FIGS. 1 and 2 depict the fact that the rack 12 is provided with a row of wells 24 having rectangular openings and another well which is an elongated trough 29 positioned downwardly and forwardly therefrom. A plurality of wells 24 are square and contain square bottles having eye dropper caps therein. The square well and bottle shape constitutes holding means for opening and closing the reagent bottles without removal from the display package. One of wells 24 is rectangular and contains a small rectangular carton 26. This carton is adapted for holding a plurality of applicator sticks and can have a perforated opening for convenient dispensing. Elongated trough 29 is adapted for holding elongated tube 27 having a cap 28. Turning to FIG. 4, it will be noted therefrom that elongated well 29 is provided with a rounded bottom for seating of the tube 27 and slot 30 to accommodate the cap 28 of the tube 27. As the rack 12 is hollow, the slot 30 is nonsupporting for the cap 28, but this does not constitute a problem as adequate support is found in the remainder of the wall 29.
In back of well 29 are a plurality of rectangularly-shaped wells penetrating through the surface 22. Knock-out plates 31 cover these wells as shown in FIG. 4 where two plates 31 are exploded therefrom. FIGS. 6 and 7 give a more succinct view of the knock-out plates 31 which have friction-engaging ribs 32 whereby they are retained in the openings of the wells.
The wells are constructed as a cage 33 having downwardly extending ribs to form the sides of the cage and normal thereto cross ribs to form the bottom thereof. The cages do not extend to the bottom of rack 12 but this is essentially merely a matter of choice. The openings provided by the cages 33 make it possible to forcibly dislodge the knock-out plates from the bottom thereof by an instrument poked through the cages. This may be accomplished through the back wall 34, as seen in FIG. 5, which describes an inverted U-shaped configuration.
Each of the end walls 20 and 21 have rearwardly extending portions constituting oppositely disposed vertical slots 35, each having a bottom 36. These slots are adapted and constructed to carry a diagnostic plate 37 as depicted in FIGS. 1 and 2 and shown by dotted lines in FIG. 3.
The cover 13 has a number of interesting features not heretofore discussed. For instance, it will be appreciated that the cover fits quite snugly about the rack 12. FIGS. 1, 3, 5 and 6 demonstrate this quite clearly. To further insure a good fit with a cover-retaining feature, a detent 38 is provided at the left and right-end walls of the rack 12. These detents accept small projection 39 as shown in detail in FIG. 8.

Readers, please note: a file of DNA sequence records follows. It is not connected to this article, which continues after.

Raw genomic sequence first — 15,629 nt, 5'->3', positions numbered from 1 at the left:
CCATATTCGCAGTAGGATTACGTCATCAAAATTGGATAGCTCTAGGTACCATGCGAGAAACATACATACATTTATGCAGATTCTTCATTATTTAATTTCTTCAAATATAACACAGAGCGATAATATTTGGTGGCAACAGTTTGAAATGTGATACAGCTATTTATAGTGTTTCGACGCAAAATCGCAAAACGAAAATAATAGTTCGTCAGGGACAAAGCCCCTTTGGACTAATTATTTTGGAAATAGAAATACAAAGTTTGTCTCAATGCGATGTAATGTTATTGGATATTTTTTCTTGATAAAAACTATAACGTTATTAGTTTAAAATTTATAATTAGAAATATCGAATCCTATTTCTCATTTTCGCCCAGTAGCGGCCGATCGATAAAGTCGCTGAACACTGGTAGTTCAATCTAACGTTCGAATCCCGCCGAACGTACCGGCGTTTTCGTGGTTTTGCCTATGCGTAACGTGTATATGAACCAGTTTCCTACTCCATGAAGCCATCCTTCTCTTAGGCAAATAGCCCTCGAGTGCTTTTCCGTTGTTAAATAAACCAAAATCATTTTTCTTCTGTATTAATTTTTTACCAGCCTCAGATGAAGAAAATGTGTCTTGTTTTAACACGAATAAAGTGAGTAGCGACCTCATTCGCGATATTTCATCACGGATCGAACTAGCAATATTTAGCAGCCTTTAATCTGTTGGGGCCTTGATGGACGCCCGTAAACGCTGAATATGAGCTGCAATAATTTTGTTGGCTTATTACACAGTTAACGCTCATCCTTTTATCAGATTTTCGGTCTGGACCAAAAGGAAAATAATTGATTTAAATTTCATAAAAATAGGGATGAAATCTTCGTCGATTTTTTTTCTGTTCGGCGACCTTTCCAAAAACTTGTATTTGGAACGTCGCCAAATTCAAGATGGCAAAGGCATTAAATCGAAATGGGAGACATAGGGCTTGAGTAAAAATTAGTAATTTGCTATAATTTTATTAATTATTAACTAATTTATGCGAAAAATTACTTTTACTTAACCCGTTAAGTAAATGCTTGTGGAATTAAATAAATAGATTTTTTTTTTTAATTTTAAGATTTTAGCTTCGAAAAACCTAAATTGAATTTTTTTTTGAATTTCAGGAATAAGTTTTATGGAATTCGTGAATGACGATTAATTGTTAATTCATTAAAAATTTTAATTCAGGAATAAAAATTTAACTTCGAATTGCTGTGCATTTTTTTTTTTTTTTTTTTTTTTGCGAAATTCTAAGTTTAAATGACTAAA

To provide ease in lifting or removing the cover 13, the back wall 14 and skirt 19 each possess a finger notch 40 whereby the rack 12 with its cover may be held in the palm of one hand. Finger notch 40 can be enlarged to accommodate several fingers. The rack is restrained from movement by grasping it through the just-mentioned notches while with the other hand the cover is removed, defeating the detent-holding means.
Internally of the front wall 18 of the cover is a triangularly-shaped rib 41. This rib performs the useful function of assisting in retaining in place the tube 27, as more elucidated in FIG. 1.
Another ingenious feature to be found in the cover 13 are the corner ribs 42 located in the corner of the cover where the left and right-end walls of the cover come together with the back wall 14 of the cover. The corner ribs 42 extend from the top of the cover to a point above the slot-carrying portion of the rack 12. The corner ribs act as rearward abutment means to prevent the cover 13 from being put on too far. Front abutment is determined by the height of front wall 23 of the rack 13 and the skirt 19 of the cover 13.
The display package of the present invention can be readily constructed of thermosetting resins, each portion, namely, the rack and cover can be integrally molded by suitable injection molding techniques. The knock-out plates can also be integrally molded, but they can be separately fabricated and assembled to cover the wells. By making the cover transparent as herein illustrated, the display package is not only attractive but permits ready identification of the ingredients of the package.